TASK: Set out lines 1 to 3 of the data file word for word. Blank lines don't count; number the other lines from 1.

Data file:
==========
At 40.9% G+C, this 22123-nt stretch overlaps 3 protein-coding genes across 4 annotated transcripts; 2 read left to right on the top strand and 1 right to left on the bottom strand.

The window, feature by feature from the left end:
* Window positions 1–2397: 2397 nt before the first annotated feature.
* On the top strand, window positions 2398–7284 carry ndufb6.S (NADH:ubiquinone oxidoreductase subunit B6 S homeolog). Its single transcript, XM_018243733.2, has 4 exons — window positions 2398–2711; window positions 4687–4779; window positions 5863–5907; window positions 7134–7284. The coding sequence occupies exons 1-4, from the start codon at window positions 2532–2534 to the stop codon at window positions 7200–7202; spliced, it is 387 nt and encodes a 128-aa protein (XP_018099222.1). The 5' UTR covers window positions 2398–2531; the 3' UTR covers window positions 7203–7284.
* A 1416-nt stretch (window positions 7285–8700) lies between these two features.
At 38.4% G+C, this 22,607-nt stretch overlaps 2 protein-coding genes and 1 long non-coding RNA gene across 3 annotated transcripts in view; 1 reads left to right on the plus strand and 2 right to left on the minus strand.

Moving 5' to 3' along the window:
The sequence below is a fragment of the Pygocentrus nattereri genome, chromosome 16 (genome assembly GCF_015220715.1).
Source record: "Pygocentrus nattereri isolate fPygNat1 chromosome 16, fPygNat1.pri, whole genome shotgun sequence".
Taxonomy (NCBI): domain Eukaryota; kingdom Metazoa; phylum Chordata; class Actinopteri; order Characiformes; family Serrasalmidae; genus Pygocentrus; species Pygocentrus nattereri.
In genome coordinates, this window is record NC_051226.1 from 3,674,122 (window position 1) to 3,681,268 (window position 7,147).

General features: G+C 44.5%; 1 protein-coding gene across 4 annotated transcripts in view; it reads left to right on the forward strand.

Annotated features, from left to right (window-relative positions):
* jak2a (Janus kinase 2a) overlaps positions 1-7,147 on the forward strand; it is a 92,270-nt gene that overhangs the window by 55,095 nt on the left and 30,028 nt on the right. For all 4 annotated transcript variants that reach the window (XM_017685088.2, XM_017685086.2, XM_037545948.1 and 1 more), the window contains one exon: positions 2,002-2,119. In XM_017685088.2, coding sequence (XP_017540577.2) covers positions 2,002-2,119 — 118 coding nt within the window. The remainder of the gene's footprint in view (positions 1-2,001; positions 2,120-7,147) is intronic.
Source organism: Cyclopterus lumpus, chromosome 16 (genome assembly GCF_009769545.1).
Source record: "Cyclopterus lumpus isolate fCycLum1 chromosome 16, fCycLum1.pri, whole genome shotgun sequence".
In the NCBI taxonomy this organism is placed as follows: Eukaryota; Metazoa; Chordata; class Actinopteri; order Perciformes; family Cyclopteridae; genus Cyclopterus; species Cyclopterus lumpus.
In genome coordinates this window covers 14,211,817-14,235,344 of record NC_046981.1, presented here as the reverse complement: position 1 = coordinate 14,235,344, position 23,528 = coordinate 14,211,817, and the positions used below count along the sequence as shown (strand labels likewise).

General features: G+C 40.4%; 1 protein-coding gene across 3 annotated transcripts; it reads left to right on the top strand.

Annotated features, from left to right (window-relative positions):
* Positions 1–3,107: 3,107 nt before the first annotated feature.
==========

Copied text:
At 40.9% G+C, this 22123-nt stretch overlaps 3 protein-coding genes across 4 annotated transcripts; 2 read left to right on the top strand and 1 right to left on the bottom strand.

The window, feature by feature from the left end:
* Window positions 1–2397: 2397 nt before the first annotated feature.